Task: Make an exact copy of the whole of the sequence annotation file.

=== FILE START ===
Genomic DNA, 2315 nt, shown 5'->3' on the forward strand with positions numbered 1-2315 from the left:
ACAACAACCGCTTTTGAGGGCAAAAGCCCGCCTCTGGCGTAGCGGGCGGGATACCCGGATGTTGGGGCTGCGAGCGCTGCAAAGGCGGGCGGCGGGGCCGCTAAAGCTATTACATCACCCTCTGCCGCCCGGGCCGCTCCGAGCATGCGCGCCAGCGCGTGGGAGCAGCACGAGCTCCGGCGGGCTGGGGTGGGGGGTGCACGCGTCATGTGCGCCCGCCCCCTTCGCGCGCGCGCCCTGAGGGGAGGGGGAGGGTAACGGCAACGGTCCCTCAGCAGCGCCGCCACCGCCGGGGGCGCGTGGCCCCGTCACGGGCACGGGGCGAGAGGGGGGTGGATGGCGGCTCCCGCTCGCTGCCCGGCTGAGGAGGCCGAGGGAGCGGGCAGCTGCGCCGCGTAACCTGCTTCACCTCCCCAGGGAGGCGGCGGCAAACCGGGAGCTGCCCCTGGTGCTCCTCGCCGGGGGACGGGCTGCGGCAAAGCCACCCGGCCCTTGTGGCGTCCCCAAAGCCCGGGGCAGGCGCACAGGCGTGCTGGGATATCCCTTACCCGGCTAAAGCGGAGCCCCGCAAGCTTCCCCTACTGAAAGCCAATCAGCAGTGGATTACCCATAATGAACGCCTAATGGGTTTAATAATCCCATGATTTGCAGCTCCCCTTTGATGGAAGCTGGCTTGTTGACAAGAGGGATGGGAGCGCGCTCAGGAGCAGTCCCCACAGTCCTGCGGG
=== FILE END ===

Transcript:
Genomic DNA, 2315 nt, shown 5'->3' on the forward strand with positions numbered 1-2315 from the left:
ACAACAACCGCTTTTGAGGGCAAAAGCCCGCCTCTGGCGTAGCGGGCGGGATACCCGGATGTTGGGGCTGCGAGCGCTGCAAAGGCGGGCGGCGGGGCCGCTAAAGCTATTACATCACCCTCTGCCGCCCGGGCCGCTCCGAGCATGCGCGCCAGCGCGTGGGAGCAGCACGAGCTCCGGCGGGCTGGGGTGGGGGGTGCACGCGTCATGTGCGCCCGCCCCCTTCGCGCGCGCGCCCTGAGGGGAGGGGGAGGGTAACGGCAACGGTCCCTCAGCAGCGCCGCCACCGCCGGGGGCGCGTGGCCCCGTCACGGGCACGGGGCGAGAGGGGGGTGGATGGCGGCTCCCGCTCGCTGCCCGGCTGAGGAGGCCGAGGGAGCGGGCAGCTGCGCCGCGTAACCTGCTTCACCTCCCCAGGGAGGCGGCGGCAAACCGGGAGCTGCCCCTGGTGCTCCTCGCCGGGGGACGGGCTGCGGCAAAGCCACCCGGCCCTTGTGGCGTCCCCAAAGCCCGGGGCAGGCGCACAGGCGTGCTGGGATATCCCTTACCCGGCTAAAGCGGAGCCCCGCAAGCTTCCCCTACTGAAAGCCAATCAGCAGTGGATTACCCATAATGAACGCCTAATGGGTTTAATAATCCCATGATTTGCAGCTCCCCTTTGATGGAAGCTGGCTTGTTGACAAGAGGGATGGGAGCGCGCTCAGGAGCAGTCCCCACAGTCCTGCGGG